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Read my lips: Why did Rajoy break one of his few campaign promises?

The transition from Spain’s outgoing Socialist government to the new conservative administration has been marred by an apparent lack of openness on both sides about the public accounts. This does not auger well for Spain’s political horizon or its economy.


Rajoy gets moving. The new prime minister hasn't wasted any time with his austerity measures.

“My intention is not to raise taxes.” It’s a line that Mariano Rajoy’s critics will repeat back at him for years to come. Much like George H. W. Bush’s infamous “Read my lips: no new taxes”, Rajoy’s pledge, made on December 19, during the debate ahead of his investiture as Spain’s new prime minister, has proved to be empty.

Unlike Bush, Rajoy has not resisted or dragged his feet in performing a spectacular U-turn on this issue. Eleven days after saying he wouldn’t raise taxes, his deputy prime minister, Soraya Sáenz de Santamaría, announced tax increases that will bring in an extra €6 billion this year.

As Spaniards digest the implications of the new Popular Party government’s austerity drive, which also includes €9 billion in cuts and freezes, they are also contemplating the confusion surrounding the public accounts in recent weeks. It’s a confusion that reflects badly on the political transition from the outgoing Socialist administration to the Rajoy government and it augers badly for the coming legislature.

The outgoing Socialist government had been working, or at least claiming to work, on the assumption that the 2011 public deficit would comply with the EU-set target of 6 percent of GDP. But on announcing the Popular Party government’s first cuts, on December 30, Santamaría revealed that the true figure was 8 percent, meaning a further shortfall of €20 billion.

This, she added, was “a much higher figure than communicated and promised by the previous government.” Her fellow minister Cristóbal Montoro has been even more forthright in recent days in suggesting the Socialists lied about the deficit – to the public and the incoming government.

In addition, the new government has revealed a previously unannounced deficit in the social security system, putting further pressure on the public accounts.

The argument will run and run over whose fault these black holes really are (although Rajoy himself has acknowledged that regional and municipal administrations, most of them run by his Popular Party, have plenty to answer for), but the question remains: why did Rajoy make a promise he would immediately break?

The government insists that when Rajoy gave the speech to Congress in which he made the famous pledge he was still unaware of the scale of the deficit. And yet, reports that the deficit could be as high as 8 percent by the end of the year had been circulating for months. According to El Mundo’s Carlos Segovia, the government’s version of events doesn’t add up. He says that straight after the November 20 election, Santamaría herself commissioned senior PP economists to prepare a list of possible measures to cover such a large financing gap – and raising both income tax (which Rajoy has done) and VAT (which he hasn’t, at least yet) were among them.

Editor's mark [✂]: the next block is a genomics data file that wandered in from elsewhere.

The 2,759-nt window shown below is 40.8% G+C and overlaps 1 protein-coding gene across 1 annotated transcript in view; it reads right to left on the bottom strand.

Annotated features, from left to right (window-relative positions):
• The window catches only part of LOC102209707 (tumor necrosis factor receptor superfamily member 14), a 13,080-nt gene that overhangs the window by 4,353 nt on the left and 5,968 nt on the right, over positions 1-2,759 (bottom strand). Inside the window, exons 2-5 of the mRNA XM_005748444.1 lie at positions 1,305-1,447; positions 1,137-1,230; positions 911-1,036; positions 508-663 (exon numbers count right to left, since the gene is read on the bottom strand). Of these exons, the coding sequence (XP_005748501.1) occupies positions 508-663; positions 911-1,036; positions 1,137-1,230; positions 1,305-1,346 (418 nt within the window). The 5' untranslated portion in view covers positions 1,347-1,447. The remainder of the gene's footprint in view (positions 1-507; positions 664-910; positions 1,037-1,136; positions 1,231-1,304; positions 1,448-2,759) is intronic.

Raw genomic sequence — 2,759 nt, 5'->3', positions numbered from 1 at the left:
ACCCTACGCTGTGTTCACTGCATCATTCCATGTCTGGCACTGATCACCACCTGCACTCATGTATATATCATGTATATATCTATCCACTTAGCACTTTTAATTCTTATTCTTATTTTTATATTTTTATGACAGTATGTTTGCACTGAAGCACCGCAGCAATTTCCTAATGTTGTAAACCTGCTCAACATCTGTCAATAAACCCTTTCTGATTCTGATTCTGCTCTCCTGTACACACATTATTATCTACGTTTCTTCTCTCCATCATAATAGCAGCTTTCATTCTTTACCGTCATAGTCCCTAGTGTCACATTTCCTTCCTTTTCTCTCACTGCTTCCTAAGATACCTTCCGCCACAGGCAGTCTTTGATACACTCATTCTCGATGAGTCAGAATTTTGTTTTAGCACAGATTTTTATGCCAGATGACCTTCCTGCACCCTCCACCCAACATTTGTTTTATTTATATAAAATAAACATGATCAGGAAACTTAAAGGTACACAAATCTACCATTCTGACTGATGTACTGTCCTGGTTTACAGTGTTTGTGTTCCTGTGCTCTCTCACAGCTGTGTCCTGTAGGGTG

Rajoy’s language on making the promise itself is hardly overwhelming: “My intention is not to raise taxes”. This suggests that perhaps the tax hike wasn’t such a bombshell for him. Using the they-told-us-it-was-only-6-percent line is certainly convenient when it comes to delivering a €15-billion austerity plan.

The prime minister has always been coy when it comes to facing the press, but when he delegated the announcement of his first measures to his deputy, it took the phrase “camera-shy” to an extreme. Presumably, by not making the announcement himself he felt he would somehow distance himself from the tax U-turn. Instead, he appeared reluctant to look voters in the eye and give them bad news, an error he seems to have sought to remedy by giving EFE a filmed interview this week.

An opaque approach

Recent months have done little for the credibility of Rajoy and Spain’s political class. The new prime minister sidestepped detail and hardly made any promises during the election campaign, despite the drastic state of the economy he would inherit. And yet, on taking office he has broken one of his only pledges. The near-obsessive secrecy with which Rajoy has gone about preparing his austerity measures and ministerial appointments has hardly served to alter this image of opacity.

Meanwhile, the Socialist opposition, mired in their own process of reinvention, must take at least some blame for insisting in public that the deficit they had been managing was on target, when clearly it wasn’t, to the tune of €20 billion.

Throughout this economic crisis, the two main parties’ inability to reach consensus for the good of the country has been all too clear. And now, just days into a new four-year legislature, neither shows signs of putting the national interest ahead of political points-scoring. Rajoy’s policies may impress Brussels, but his country’s politics won’t.

This will be a year of reforms in Spain, from the labour market to the financial sector. But what also needs to be overhauled is the disdain and lack of sincerity with which the country’s politicians treat the electorate.

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